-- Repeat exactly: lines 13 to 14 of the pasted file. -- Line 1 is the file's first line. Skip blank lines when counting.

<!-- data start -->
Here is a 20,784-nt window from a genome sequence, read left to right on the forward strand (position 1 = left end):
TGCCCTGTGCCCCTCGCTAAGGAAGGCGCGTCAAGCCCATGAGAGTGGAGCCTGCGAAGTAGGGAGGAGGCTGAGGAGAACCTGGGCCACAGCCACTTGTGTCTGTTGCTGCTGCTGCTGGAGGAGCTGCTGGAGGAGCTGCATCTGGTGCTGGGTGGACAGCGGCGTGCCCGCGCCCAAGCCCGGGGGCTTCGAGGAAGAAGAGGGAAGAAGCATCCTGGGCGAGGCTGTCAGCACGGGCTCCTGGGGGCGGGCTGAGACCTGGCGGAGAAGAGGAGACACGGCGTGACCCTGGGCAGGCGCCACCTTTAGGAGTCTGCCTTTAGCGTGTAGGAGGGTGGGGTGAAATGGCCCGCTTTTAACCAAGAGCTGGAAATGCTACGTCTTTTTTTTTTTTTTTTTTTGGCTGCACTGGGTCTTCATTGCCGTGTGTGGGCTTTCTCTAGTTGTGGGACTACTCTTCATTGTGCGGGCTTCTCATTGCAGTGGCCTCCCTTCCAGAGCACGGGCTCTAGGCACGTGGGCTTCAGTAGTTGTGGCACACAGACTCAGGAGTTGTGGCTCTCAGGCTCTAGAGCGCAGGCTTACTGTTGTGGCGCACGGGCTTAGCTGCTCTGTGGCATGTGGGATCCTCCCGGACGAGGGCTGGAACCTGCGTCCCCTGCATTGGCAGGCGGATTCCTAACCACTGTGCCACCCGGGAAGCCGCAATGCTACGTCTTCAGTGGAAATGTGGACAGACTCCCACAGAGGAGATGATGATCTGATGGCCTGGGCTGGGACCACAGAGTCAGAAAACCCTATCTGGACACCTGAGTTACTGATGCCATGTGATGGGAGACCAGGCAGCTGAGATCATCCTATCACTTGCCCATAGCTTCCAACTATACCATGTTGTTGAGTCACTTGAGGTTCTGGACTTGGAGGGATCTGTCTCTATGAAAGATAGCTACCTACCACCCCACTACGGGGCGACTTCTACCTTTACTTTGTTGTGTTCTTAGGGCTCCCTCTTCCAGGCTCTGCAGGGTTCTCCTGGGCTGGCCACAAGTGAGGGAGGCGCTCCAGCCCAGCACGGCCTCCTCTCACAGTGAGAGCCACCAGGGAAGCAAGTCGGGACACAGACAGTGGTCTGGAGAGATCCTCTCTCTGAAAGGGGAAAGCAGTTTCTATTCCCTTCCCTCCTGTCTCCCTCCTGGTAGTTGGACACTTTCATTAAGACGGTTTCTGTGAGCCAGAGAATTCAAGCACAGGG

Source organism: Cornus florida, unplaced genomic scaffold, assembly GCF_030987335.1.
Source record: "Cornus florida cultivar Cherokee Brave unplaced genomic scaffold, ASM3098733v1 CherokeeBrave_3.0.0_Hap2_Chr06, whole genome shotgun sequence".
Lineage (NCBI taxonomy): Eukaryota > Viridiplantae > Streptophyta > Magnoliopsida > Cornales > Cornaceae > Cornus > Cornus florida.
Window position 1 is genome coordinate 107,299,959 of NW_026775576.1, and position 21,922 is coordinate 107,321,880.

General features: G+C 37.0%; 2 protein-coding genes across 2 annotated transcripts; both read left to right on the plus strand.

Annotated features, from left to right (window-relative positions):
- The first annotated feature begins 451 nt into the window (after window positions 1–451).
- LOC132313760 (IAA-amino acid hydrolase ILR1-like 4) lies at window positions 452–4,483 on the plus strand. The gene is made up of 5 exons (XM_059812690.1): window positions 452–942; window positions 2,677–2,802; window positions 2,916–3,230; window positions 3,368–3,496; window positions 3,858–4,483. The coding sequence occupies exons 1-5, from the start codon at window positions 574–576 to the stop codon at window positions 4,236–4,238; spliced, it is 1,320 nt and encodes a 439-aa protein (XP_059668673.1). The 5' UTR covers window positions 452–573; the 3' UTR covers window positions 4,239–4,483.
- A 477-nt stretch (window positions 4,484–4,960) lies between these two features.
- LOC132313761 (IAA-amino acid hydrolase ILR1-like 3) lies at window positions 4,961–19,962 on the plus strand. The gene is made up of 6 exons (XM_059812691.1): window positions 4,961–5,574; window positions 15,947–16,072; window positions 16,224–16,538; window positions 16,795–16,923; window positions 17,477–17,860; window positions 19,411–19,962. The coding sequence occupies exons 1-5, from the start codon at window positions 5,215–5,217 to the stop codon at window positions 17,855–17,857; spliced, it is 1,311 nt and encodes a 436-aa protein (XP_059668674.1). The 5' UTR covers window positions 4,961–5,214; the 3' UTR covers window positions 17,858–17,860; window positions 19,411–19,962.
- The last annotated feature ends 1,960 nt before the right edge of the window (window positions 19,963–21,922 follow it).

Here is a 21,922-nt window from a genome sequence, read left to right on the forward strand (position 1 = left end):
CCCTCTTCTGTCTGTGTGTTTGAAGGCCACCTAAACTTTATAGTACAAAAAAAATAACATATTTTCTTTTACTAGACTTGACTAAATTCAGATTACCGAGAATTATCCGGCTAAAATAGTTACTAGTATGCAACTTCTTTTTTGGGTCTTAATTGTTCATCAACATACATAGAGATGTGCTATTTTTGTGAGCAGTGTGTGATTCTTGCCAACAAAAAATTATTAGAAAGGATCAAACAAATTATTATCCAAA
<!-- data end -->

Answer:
- The last annotated feature ends 1,960 nt before the right edge of the window (window positions 19,963–21,922 follow it).

Here is a 21,922-nt window from a genome sequence, read left to right on the forward strand (position 1 = left end):